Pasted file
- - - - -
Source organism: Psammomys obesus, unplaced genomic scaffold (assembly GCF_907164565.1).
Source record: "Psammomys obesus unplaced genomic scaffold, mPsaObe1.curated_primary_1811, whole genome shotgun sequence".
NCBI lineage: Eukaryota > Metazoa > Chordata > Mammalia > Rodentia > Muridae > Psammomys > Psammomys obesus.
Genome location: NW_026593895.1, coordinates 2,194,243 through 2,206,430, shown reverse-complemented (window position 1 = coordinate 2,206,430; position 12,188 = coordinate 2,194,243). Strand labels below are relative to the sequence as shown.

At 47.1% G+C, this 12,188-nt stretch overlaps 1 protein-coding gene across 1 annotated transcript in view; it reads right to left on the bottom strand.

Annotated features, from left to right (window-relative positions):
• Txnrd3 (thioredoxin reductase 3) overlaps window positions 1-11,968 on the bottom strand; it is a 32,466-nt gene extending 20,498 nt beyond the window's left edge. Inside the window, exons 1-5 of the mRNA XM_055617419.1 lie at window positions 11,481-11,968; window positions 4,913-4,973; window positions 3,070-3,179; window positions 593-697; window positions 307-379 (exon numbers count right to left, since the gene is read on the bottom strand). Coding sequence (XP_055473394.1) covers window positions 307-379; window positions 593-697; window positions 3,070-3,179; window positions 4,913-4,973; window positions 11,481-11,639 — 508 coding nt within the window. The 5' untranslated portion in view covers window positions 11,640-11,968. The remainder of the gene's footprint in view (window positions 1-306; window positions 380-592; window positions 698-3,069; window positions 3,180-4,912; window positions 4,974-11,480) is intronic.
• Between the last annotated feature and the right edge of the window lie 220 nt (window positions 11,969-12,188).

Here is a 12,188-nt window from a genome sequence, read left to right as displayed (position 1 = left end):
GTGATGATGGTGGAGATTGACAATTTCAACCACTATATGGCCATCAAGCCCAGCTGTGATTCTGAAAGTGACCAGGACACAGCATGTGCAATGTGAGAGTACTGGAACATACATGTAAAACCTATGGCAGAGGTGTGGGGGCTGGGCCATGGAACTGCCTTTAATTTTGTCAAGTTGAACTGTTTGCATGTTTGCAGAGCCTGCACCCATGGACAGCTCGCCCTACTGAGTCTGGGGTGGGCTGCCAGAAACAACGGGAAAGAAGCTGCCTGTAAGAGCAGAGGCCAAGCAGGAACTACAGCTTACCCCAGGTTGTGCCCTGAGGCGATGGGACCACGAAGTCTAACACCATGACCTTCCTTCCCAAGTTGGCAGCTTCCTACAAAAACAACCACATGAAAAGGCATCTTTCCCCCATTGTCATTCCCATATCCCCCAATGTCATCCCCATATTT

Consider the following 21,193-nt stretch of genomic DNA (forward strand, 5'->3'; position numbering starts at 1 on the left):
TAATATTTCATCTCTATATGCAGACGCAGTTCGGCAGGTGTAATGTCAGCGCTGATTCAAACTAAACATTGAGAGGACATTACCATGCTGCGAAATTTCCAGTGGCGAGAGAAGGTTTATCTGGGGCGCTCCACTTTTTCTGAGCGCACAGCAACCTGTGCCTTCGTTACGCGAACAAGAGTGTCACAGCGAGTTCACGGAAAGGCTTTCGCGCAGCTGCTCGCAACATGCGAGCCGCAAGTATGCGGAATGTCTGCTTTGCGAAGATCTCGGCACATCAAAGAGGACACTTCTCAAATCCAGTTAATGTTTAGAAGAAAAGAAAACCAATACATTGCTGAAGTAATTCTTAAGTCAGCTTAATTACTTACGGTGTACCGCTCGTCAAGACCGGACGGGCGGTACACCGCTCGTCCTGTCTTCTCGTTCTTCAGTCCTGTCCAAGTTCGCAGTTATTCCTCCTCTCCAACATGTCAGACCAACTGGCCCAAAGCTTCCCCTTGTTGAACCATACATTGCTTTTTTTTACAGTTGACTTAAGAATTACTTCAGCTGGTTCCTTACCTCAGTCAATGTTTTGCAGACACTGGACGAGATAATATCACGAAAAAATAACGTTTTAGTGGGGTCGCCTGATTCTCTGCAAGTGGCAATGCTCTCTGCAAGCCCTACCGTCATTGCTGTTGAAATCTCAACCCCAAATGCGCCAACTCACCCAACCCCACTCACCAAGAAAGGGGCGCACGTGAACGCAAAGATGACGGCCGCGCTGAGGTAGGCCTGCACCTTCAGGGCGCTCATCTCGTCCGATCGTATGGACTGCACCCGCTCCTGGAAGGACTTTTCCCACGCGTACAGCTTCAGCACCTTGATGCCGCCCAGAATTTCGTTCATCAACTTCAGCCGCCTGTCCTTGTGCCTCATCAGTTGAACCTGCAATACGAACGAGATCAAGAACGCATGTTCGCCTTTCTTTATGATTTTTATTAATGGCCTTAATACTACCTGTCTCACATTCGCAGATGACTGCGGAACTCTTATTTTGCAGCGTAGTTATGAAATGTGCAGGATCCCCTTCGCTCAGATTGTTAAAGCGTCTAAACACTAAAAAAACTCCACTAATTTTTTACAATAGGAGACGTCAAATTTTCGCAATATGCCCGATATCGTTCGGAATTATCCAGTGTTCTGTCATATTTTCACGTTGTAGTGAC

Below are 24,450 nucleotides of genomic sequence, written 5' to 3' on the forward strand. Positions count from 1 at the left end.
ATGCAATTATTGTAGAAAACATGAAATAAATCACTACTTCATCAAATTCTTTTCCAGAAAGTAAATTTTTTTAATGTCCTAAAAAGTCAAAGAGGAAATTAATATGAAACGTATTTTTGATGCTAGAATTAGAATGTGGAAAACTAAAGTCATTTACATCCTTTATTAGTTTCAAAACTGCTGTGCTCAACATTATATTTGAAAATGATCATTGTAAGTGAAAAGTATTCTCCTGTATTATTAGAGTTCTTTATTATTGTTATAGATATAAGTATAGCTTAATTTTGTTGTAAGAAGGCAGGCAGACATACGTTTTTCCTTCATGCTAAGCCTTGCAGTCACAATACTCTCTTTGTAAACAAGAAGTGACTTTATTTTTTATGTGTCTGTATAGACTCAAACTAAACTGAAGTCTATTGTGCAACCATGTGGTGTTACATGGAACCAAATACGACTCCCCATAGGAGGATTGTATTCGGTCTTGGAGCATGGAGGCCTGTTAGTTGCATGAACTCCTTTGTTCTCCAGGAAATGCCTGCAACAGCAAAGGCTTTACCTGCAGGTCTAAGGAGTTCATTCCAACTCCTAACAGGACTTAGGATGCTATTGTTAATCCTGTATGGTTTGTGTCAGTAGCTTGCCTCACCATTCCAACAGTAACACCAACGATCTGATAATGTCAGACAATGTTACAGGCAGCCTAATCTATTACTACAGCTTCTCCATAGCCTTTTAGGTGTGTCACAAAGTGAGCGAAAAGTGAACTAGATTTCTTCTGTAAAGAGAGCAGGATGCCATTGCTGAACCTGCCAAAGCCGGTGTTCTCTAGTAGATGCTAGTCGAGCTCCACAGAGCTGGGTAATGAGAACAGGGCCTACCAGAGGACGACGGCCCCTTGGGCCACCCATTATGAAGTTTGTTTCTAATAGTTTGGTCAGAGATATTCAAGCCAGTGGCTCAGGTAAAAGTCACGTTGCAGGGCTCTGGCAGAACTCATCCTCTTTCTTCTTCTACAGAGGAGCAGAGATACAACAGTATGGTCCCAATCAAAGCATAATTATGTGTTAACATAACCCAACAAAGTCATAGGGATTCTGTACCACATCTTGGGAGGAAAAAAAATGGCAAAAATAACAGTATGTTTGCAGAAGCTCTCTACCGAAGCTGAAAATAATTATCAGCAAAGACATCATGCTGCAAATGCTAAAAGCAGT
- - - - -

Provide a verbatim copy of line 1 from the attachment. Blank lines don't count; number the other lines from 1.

Source organism: Psammomys obesus, unplaced genomic scaffold (assembly GCF_907164565.1).